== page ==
Inside the GORE-TEX® Grand Traverse with Stevie Kremer, Part 3
At midnight on March 25, 400 racers in teams of 2 will set off from the base area of Crested Butte Mountain Resort to embark on an overnight, 40 mile journey through the snowy backcountry to the slopes of Aspen Resort in the annual GORE-TEX® Grand Traverse (GT). It sounds like a grueling adventure of epic proportions, and it is. Tonight will mark the 8th GT for pro-trail runner and ski-mountaineer (skimo for short), Stevie Kremer. In anticipation for the race, we’ve been discussing all things GT over the month of March. In the first article we discussed what the GT entails for racers, in the second article we discussed preparation for the race, and today we’ll be exploring race tips and tricks straight from a seasoned pro.
But let’s recap before we get to that:
Stevie is a professional trail runner and ski-mountaineer, as well as a third grade teacher here in Crested Butte. She started her athletic career with a simple need to stave off the “freshman 15” during college, and it blossomed into a full blown love affair when she moved to Crested Butte and competed in her first trail race. Her love for trail running has taken her to races on every continent in the world, except Antarctica. In 2012, she won the Long Distance World Mountain Championship, and in 2013 and 2014 she claimed the Skyrunner® World Series Champion title.
It seems trail running ultimately led into ski-mountaineering during the winter, when the cold and snow keeps trail runners primarily inside. The low impact, strenuous sport includes steep inclines and logging significant vertical feet. Ski-mo was a good fit for Stevie, seeing as how she has won the gold medal for the International Ski Mountaineering for the United States, and the overall female winner of the Colorado Ski Mountaineering (COSMIC) Series.
Photo: Trent Bona, courtesy of Crested Butte Nordic
As we discussed in the first GT article, supporters of the race setup camp all along the trail system, setting up fires and a resting points for racers if they need a warm drink or a warm fire. Despite this, it’s absolutely imperative racers have their food and water situation well prepared for the entire 40 mile race. But this is easier said than done. In the frigid temps, food and water can freeze, and you need to pack a significant amount of calories to last you anywhere from 6.5-13+ hours of hard physical work. After 8 GT’s and numerous other ski-mo races, it’s safe to say Stevie probably has her food and water prep down.
“I carry Skratch Energy Chews as quick, energy-packed food, but I also carry regular food like a peanut butter and jelly sandwich, or different protein bars.” But having to sort through your bag, or fiddle around with a sandwich during the race just won’t cut it. The remedy? “If I have protein bars or "normal" food, I typically break them into little bite size pieces so I can eat little pieces at a time.”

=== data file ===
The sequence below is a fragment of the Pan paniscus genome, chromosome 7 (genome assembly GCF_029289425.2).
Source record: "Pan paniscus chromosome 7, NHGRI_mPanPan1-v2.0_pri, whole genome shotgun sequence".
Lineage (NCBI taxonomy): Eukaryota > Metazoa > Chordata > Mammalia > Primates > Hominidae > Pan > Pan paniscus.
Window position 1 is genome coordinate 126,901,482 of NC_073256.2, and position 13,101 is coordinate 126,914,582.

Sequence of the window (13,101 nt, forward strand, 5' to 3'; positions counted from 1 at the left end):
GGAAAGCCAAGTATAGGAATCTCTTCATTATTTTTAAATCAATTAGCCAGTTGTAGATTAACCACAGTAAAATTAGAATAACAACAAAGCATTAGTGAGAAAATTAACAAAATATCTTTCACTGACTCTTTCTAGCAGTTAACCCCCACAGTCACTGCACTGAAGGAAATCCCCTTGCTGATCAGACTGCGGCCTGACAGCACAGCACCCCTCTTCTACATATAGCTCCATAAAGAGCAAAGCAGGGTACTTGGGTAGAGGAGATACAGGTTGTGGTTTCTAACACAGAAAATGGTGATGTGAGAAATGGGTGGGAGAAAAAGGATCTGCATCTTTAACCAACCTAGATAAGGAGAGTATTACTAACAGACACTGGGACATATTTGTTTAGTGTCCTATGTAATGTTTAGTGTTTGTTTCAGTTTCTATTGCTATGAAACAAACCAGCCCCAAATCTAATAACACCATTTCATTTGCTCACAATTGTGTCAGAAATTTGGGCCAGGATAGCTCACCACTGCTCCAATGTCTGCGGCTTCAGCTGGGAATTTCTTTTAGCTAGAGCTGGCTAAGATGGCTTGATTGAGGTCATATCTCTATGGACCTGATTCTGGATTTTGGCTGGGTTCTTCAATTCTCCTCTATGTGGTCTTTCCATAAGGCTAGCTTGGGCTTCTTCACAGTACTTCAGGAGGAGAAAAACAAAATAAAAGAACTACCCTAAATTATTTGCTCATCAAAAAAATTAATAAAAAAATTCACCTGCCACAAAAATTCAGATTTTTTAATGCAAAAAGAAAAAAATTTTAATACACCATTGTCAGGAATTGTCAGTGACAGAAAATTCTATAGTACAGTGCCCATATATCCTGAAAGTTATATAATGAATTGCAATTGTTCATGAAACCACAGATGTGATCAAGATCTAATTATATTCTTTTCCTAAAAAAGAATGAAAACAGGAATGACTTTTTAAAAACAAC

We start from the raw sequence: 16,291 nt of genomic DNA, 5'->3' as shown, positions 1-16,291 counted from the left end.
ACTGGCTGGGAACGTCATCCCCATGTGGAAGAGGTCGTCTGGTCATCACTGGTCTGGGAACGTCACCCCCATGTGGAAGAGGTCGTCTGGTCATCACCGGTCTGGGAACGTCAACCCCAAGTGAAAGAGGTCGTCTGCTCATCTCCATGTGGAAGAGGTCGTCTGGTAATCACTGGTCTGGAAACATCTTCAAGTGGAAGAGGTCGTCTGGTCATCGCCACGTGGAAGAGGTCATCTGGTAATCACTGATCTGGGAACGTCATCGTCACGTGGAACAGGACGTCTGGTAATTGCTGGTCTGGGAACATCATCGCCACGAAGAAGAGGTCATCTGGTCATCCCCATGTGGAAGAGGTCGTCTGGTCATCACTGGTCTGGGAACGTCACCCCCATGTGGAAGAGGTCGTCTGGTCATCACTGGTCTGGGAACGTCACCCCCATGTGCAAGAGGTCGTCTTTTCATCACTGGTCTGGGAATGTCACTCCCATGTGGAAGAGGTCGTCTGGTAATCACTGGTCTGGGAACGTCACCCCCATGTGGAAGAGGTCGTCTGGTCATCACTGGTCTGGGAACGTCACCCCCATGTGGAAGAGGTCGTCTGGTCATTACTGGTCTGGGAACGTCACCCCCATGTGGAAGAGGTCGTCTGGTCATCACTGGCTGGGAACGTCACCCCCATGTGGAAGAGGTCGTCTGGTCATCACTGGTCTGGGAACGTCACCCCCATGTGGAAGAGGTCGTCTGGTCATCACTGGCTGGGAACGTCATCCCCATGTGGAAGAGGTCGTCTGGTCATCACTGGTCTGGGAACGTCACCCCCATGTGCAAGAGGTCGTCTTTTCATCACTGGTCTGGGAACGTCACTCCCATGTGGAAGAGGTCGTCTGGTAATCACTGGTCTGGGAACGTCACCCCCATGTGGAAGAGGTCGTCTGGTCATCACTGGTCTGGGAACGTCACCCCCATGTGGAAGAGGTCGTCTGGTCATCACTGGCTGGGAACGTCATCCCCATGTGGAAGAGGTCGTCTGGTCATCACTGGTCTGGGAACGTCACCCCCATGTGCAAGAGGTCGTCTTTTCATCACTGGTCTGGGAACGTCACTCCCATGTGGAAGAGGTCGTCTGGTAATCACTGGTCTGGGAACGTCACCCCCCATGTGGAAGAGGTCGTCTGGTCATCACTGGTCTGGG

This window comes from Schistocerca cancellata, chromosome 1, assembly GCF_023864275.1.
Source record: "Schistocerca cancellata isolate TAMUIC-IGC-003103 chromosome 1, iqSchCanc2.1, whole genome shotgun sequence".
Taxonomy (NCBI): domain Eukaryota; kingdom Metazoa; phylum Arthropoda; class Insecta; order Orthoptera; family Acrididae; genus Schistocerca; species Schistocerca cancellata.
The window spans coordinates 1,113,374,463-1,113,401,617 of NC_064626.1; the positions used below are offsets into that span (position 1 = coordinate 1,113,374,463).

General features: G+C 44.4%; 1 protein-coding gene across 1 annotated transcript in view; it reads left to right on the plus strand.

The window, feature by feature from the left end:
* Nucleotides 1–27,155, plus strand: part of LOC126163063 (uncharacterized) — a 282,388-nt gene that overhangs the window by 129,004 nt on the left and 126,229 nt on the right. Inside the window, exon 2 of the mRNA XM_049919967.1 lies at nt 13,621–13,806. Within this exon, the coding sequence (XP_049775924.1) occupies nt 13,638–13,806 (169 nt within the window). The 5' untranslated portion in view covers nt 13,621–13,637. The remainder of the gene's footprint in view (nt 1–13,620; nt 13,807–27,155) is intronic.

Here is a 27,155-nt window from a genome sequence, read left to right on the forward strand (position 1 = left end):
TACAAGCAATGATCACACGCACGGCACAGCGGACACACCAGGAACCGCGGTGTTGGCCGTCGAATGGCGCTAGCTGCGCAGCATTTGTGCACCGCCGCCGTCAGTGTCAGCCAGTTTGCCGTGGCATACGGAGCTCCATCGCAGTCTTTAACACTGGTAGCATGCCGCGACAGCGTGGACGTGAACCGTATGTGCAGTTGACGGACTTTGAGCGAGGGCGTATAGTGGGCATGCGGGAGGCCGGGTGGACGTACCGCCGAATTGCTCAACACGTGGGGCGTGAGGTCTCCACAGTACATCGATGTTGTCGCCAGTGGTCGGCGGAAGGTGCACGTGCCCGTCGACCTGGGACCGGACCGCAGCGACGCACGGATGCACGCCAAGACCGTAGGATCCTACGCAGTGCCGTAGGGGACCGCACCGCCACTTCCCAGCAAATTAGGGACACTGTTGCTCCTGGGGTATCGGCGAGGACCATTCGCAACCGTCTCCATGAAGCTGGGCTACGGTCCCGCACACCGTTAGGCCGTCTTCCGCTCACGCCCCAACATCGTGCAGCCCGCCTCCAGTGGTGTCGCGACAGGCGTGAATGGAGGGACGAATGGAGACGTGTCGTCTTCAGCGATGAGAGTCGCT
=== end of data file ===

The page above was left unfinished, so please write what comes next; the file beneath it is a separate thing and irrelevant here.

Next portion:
Water is incredibly important, but is difficult to manage out on the course. Overnight temps range from race to race, but regardless, racers are outside in the dead of night in the early spring, when it’s still very cold and snowy at high altitudes. This is what Stevie had to say: “I used to use a Camelbak, but I noticed the hose would freeze a lot, the way I carried it.” But racers have come up with a solution to the frozen bladder and hose problem: cut a section of a t-shirt big enough to act as a pouch for the bladder, then you can sew it onto the inside of one of your base layers. The bladder and hose will be inside your clothes and close to your body, where the heat will keep it from freezing.
Photo: Alex Fenlon, courtesy Crested Butte Nordic
Stevie also uses Salomon soft flasks, keeping a couple in her chest pockets, and a couple more in her backpack. She says they’re easy to drink out of and deflate to almost nothing when they’re empty.
The GT is a 40 mile endurance race, and Stevie says: “When I'm racing I try not to stop...I feel like when you stop, it's very difficult to get started again.” So if she gets tired, she just tries to slow down and eat, adding fuel to her body to combat fatigue. To keep her food and water in close reach, she uses a Function Over Fashion mini-pack, which straps to the front of her body, and allows her to keep moving while snacking. She also saves her “real food” (rather than gels or chews) for those moments she needs an extra boost.
There is a mandatory stop along the trail for health checks, which she uses to check her food and water supplies, use the bathroom, and take that mandatory rest before the last 2-ish hours of the race.
If anyone has raced with Stevie, or seen her race, there’s one piece of her ensemble that stands out, regardless if she’s trail running or ski-mountaineering: her pearls. Jokingly, she refers to them as her most important piece of equipment. Joking or not, she tries not to race without those and her lucky sports bra.
Never without her pearls. Photo courtesy Stevie Kremer
But overall, she thinks “the most important thing about the race is to communicate with your partner. . .make sure when one of you eats, the other one is eating too. Be on the same page with them.” It’s a team race, and it’s a long one—if one partner bonks, and doesn’t make it through the finish line before the cutoff time, neither do you. So, Stevie recommends: “if one partner isn't feeling as strong, they should set the pace to make sure the stronger partner isn't pushing them harder than they can go.”
We wish all of the racers in tonight’s GORE-TEX® Grand Traverse strength, speed and a safe journey from Crested Butte to Aspen! For more information on GORE-TEX® click here. For more information of the GORE-TEX® Grand Traverse, click here.